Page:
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Science Academy Publisher, United Kingdom

www.sciacademypublisher.com

116

Numerical investigation of the Rutland 913 wind turbine airfoils

effect on the aerodynamic structure flow

Zied DRISS*, Walid TRIKI and Mohamed Salah ABID

Laboratory of Electro-Mechanic Systems (LASEM), National School of Engineers of Sfax (ENIS), University of Sfax (US), BP. 1173, Road

Soukra, km 3.5, Sfax, TUNISIA

*Email: zied.driss@enis.rnu.tn (Corresponding author)

Abstract In this paper, we are interested in studying the effect of the Rutland 913 wind turbine airfoils. The numerical results

obtained in the cases of the airfoils type SD2030 and BM4640 are particularly predicted and analyzed. The results, from

application of the computational fluid dynamics (CFD) code "Fluent", are presented in the transversal and longitudinal planes

of the considered control volume. The Navier-Stokes equations are solved by a finite volume discretization method. The

turbulence model used is the RNG k-. The objective is to study the effect of the airfoil type on the aerodynamic structure flow

around the horizontal-axis wind turbine.

Keywords Wind turbine, Rutland 913, Airfoil, Aerodynamic, Turbulent, CFD.

1. Introduction

Aerodynamic and structural optimization of wind turbine

airfoils has become a subject of considerable interest. It

involves the determination of the geometry of an

aerodynamic configuration, which satisfies certain objectives

[1-6]. To do this, a deep research has resulted in the

development of a series of Computational Fluid Dynamics

(CFD) tools based on the solution of the Reynolds averaged

Navier-Stokes (RANS) equations. This research has mostly

been related to the aerodynamics of wind turbines, notably

the development of basic solution algorithms, numerical

schemes for solution of the flow equations, grid generation

techniques and the modelling of boundary layer turbulence

[7-8]. These elements together form the basis of all CFD

codes, of which some already exist as standard commercial

software. Already, some of experiences have been exploited

to validate the CFD codes [9-12]. Then, we can consider that

CFD has matured to become a tool for predicting and

understanding the flow physics of modern wind turbine

rotors. Numerical calculations using commercial CFD codes

were made by several authors. [13-15].

In this paper, a numerical investigation within the CFD code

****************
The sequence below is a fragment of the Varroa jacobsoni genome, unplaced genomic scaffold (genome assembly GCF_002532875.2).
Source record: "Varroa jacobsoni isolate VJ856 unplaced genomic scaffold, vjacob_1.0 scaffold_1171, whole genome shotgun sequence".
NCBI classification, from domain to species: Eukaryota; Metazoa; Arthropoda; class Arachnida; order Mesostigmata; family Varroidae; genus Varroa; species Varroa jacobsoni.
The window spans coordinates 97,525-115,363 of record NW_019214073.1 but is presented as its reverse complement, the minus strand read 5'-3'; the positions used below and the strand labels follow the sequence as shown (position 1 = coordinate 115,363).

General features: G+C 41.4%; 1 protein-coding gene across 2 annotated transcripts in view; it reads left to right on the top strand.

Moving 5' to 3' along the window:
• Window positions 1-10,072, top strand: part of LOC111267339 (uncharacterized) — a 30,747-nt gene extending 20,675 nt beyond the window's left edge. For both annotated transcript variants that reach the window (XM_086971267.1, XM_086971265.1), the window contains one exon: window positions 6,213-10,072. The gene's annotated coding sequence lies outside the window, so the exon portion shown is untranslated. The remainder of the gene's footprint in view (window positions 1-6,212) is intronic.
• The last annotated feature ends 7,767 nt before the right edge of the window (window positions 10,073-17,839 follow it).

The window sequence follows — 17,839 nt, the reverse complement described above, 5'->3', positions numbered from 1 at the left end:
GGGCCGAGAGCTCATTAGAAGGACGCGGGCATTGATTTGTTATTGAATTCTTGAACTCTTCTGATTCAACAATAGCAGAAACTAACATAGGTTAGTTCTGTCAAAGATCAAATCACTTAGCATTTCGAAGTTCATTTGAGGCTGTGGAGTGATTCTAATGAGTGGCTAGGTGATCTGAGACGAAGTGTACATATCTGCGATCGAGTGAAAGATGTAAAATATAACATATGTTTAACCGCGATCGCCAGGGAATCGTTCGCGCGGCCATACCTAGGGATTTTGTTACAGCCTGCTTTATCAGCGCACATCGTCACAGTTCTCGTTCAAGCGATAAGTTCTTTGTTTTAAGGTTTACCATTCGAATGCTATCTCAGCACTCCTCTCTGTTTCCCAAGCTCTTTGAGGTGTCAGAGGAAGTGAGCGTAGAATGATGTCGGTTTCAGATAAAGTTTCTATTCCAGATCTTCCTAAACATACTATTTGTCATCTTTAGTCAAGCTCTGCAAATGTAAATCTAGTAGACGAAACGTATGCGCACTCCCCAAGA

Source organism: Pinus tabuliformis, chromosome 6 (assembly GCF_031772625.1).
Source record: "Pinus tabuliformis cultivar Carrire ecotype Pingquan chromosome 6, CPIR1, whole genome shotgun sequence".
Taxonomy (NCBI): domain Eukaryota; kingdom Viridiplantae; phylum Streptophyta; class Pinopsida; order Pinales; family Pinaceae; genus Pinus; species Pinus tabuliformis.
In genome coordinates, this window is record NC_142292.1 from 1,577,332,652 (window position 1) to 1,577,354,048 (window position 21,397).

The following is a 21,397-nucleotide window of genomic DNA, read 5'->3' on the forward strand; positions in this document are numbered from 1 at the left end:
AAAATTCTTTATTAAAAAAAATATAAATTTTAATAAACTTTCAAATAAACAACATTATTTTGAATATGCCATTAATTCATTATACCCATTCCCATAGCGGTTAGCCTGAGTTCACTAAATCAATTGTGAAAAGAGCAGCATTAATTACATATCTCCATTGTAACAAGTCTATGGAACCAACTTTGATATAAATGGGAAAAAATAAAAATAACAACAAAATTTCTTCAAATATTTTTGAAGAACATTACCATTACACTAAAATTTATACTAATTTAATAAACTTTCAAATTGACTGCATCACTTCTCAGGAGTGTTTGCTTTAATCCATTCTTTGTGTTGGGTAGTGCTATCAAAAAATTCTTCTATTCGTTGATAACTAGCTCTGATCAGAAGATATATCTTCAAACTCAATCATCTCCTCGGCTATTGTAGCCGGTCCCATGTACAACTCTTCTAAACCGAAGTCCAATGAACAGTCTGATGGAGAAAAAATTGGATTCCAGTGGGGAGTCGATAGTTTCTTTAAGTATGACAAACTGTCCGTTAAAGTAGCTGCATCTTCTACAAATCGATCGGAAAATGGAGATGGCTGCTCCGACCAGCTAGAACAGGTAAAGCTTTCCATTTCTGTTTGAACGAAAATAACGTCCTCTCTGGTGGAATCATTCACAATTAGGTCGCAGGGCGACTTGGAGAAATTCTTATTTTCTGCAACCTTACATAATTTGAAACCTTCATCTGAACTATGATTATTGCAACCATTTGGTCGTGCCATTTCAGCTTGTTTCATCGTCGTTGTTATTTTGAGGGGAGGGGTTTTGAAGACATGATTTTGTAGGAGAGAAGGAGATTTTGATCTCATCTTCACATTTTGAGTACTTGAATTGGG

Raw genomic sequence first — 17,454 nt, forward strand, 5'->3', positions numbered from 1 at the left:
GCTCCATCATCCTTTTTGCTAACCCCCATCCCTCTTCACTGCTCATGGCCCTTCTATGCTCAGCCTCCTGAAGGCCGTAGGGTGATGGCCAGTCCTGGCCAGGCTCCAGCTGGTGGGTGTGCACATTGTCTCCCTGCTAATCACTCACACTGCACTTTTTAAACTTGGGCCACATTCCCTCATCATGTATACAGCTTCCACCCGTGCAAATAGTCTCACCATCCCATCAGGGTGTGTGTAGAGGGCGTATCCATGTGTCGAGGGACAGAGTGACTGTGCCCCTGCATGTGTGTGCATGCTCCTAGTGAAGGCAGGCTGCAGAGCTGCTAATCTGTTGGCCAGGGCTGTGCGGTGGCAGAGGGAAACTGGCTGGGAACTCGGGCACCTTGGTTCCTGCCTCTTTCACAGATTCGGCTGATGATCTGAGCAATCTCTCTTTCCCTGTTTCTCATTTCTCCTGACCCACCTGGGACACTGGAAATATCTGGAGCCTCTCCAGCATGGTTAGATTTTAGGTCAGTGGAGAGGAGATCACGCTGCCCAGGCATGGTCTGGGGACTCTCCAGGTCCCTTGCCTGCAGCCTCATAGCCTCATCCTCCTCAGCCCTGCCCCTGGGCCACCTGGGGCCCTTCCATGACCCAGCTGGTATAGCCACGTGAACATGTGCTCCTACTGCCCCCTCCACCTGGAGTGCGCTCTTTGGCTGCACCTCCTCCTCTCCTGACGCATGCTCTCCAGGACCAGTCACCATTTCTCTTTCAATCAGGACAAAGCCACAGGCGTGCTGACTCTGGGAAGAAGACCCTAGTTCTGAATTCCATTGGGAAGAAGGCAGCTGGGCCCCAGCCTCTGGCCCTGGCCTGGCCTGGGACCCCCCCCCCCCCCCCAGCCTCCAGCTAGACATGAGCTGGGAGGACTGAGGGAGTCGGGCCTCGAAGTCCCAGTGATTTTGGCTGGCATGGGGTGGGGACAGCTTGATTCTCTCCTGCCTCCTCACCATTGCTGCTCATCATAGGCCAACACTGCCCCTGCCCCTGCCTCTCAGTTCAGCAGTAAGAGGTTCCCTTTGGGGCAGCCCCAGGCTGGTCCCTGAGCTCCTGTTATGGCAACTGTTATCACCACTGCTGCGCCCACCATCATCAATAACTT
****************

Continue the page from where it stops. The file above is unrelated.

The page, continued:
"Fluent" was carried to study the effect of the horizontal-axis

wind turbine airfoils.

2. Geometrical configuration

The geometrical configuration consists on the Rutland

913 wind turbine (Figure 1). This turbine is a six-blade

orizontal-axis wind turbine. It can be equipped by a scoop to

increase the output power of the wind turbine. Also, energy

capture can be improved at lower wind speeds [16-18].

Nevertheless, in this paper we are interested of the two types

of airfoils called SD2030 and BM4640 (Figure 2).

Figure 1. Rutland 913 wind turbine.

(a) SD2030 airfoil type (b) BM4640 airfoil type

Figure 2. Airfoil type.

3. Numerical model

The purpose of this section is to give an overview of

issues related to the turbulence models provided in

"FLUENT". The Reynolds-averaged Navier-Stokes (RANS)

equations govern the transport of the averaged flow

quantities, with the whole range of the scales of turbulence

being modeled. The RANS-based modeling approach greatly

reduces the required computational effort and resources and

is widely adopted for practical engineering applications. An

entire hierarchy of closure models is available in "FLUENT"

including Spalart-Allmaras, k- and its variants, k- and its

variants and the RSM. In our simulation, we are interested to

the RNG k- model [19-20].

Z. Driss et al. / SATRESET, Vol. 1, No. 4, pp. 116-123, December 2011

117

3.1. Reynolds averaged Navier-Stokes (RANS) equations

In Reynolds averaging, the solution variables in the

instantaneous Navier-Stokes equations are decomposed into

the mean (ensemble-averaged or time-averaged) and

fluctuating components. For the velocity components (i=1, 2,

3):

'

i i i

u u u = (1)

where

i

u and

'

i

u are the mean and fluctuating velocity

components (m.s

-1

).

Likewise, for pressure and other scalar quantities denoted by

i

:

'

i i i

= (2)

Substituting expressions of this form for the flow variables

into the instantaneous continuity and momentum equations

and taking a time (or ensemble) average (and dropping the

overbar on the mean velocity u ) yields the ensemble-

averaged momentum equations, they can be written as

follows:

( )

i

i

u 0

t x

=

(3)

( ) ( )

i i j

j i

p

u u u

t x x

=

( )

j ' ' i l

ij i j

j j i l j

u

u u 2

u u

x x x 3 x x

l 1

l

l ( )

l

(4)

These equations are called Reynolds-averaged Navier-Stokes

(RANS) equations. They have the same general form as the

instantaneous Navier-Stokes equations, with the velocities

and other solution variables now representing ensemble-

averaged values. Additional terms appear that represent the

effects of turbulence. These Reynolds stresses

' '

i j

u u must

be modeled in order to close equation (4).

3.2. Boussinesq hypothesis

The Reynolds-averaged approach to turbulence modeling